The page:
How the Star Tribune handled the harassment of a reporter

Sports Illustrated’s Richard Deitsch offers no names in his column today detailing just how common it is for female sportswriters to be sexually harassed by the men they cover.

Some of the players in incidents he details required the willful assistance of officials of the teams for which the athlete played.

Deitsch’s column, of course, is sparked by the current scandal at the University of Minnesota where former athletic director Norwood Teague may have been a serial harasser.

It was also inspired by Star Tribune writer Amelia Rayno’s revelation that she was assaulted by Teague in December 2013.

On his Holding Court podcast, local attorney Ron Rosenbaum charged that the editors wanted Rayno to “take one for the team.”

“They will study this in journalism classes for what you don’t do when your reporter is sexually harassed,” he said.

“In their own editorial, they indicate that those days of keeping this quiet are gone. Apparently unless you’re at the Star Tribune,” he said. “I’ve heard reporters are bat *** angry about… the way it was handled by management. That they permitted this woman to continue to cover this beat and not report a serious, dangerous physically violent act of sexual harassment and, basically, in effect, did exactly what they said we don’t do anymore in this country, which is stick our head in the sand and basically said, in effect, ‘take one for the team.'”

Deitsch, meanwhile, says people have no idea how often such harassment happens to women who work in the sports media, and he said Rayno has a case against her employer.

I asked (Marcia L. McCormick, a professor of law and director of the Wefel Center for Employment Law at Saint Louis University) how strong a case Rayno would have, if she indeed had one, against her employer on that grounds that her employer should have pursued action against Teague independent of what its employee did.

“Given the information currently available, it is not likely that Rayno would have a good case against the Star Tribune for discrimination,” McCormick said. “The Star Tribune only had to act reasonably, and not perfectly, to protect Rayno from Teague’s harassment. Although there may have been some action the Star Tribune could have taken against Teague, perhaps by notifying the university of his conduct, it’s hard to see a way it could do so without endangering Rayno from some sort of retaliation or backlash. The details of what happened, which the Star Tribune would probably have to reveal, would likely have revealed her identity. And a choice to do so might, in fact, make the Star Tribune liable if its action caused Teague to escalate his harassment or if its action caused others to harass or retaliate against Rayno for coming forward. The Star Tribune’s independent action could have made Rayno’s working environment worse.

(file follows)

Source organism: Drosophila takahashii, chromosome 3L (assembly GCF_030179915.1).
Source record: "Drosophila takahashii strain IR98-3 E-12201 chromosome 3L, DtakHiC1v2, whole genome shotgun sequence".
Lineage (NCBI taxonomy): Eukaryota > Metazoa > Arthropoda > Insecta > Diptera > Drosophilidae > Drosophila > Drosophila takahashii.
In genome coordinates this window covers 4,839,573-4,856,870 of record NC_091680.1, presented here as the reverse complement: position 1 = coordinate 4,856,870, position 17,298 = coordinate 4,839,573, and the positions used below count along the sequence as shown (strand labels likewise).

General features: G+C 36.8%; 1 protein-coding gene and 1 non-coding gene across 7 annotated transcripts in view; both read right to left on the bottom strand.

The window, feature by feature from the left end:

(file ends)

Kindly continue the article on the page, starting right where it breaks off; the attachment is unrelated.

“Where an employer provides no alternative, or no real alternative to the employee pursuing the claims on her own, the employer probably isn’t acting reasonably to prevent or end the harassment,” McCormick continued. “But giving an employee a real choice is likely going to be seen as reasonable. Again, this may seem like it doesn’t protect female reporters enough, but supporting them to make decisions that will protect them and allow them to progress in their careers is a positive way to promote sex equality.”

But, the professor said, “the Star Tribune is more responsible for the conduct of its managers and supervisors. It is less responsible for the conduct of those outside the employer’s control, like a source in the context of a reporter.”